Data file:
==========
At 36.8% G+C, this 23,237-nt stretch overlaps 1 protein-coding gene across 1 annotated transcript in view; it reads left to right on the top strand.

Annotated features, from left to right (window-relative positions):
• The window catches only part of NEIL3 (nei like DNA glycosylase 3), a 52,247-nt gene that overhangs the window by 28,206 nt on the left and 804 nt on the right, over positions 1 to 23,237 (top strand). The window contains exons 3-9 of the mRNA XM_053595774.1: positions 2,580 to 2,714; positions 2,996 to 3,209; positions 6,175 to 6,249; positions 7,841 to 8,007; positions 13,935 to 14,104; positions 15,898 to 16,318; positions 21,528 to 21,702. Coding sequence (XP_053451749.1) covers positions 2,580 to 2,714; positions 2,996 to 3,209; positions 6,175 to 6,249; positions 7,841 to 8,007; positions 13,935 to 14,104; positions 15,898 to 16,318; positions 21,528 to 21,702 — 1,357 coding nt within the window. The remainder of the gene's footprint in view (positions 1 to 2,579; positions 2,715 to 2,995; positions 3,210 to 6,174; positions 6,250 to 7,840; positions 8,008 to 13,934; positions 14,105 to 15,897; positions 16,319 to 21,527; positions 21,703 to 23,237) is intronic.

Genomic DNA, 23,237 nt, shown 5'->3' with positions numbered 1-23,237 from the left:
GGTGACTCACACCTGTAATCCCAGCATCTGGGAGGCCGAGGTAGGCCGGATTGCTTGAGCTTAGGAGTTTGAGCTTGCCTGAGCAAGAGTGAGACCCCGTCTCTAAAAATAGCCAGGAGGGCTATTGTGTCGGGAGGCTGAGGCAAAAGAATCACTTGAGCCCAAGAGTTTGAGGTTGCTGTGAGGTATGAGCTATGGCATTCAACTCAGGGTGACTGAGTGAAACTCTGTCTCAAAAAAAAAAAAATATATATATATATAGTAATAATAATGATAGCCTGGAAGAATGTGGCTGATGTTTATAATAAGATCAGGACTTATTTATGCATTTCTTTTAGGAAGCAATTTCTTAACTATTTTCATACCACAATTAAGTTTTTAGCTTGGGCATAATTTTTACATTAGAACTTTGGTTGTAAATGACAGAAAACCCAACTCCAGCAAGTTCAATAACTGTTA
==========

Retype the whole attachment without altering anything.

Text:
At 36.8% G+C, this 23,237-nt stretch overlaps 1 protein-coding gene across 1 annotated transcript in view; it reads left to right on the top strand.

Annotated features, from left to right (window-relative positions):
• The window catches only part of NEIL3 (nei like DNA glycosylase 3), a 52,247-nt gene that overhangs the window by 28,206 nt on the left and 804 nt on the right, over positions 1 to 23,237 (top strand). The window contains exons 3-9 of the mRNA XM_053595774.1: positions 2,580 to 2,714; positions 2,996 to 3,209; positions 6,175 to 6,249; positions 7,841 to 8,007; positions 13,935 to 14,104; positions 15,898 to 16,318; positions 21,528 to 21,702. Coding sequence (XP_053451749.1) covers positions 2,580 to 2,714; positions 2,996 to 3,209; positions 6,175 to 6,249; positions 7,841 to 8,007; positions 13,935 to 14,104; positions 15,898 to 16,318; positions 21,528 to 21,702 — 1,357 coding nt within the window. The remainder of the gene's footprint in view (positions 1 to 2,579; positions 2,715 to 2,995; positions 3,210 to 6,174; positions 6,250 to 7,840; positions 8,008 to 13,934; positions 14,105 to 15,897; positions 16,319 to 21,527; positions 21,703 to 23,237) is intronic.

Genomic DNA, 23,237 nt, shown 5'->3' with positions numbered 1-23,237 from the left:
GGTGACTCACACCTGTAATCCCAGCATCTGGGAGGCCGAGGTAGGCCGGATTGCTTGAGCTTAGGAGTTTGAGCTTGCCTGAGCAAGAGTGAGACCCCGTCTCTAAAAATAGCCAGGAGGGCTATTGTGTCGGGAGGCTGAGGCAAAAGAATCACTTGAGCCCAAGAGTTTGAGGTTGCTGTGAGGTATGAGCTATGGCATTCAACTCAGGGTGACTGAGTGAAACTCTGTCTCAAAAAAAAAAAAATATATATATATATAGTAATAATAATGATAGCCTGGAAGAATGTGGCTGATGTTTATAATAAGATCAGGACTTATTTATGCATTTCTTTTAGGAAGCAATTTCTTAACTATTTTCATACCACAATTAAGTTTTTAGCTTGGGCATAATTTTTACATTAGAACTTTGGTTGTAAATGACAGAAAACCCAACTCCAGCAAGTTCAATAACTGTTA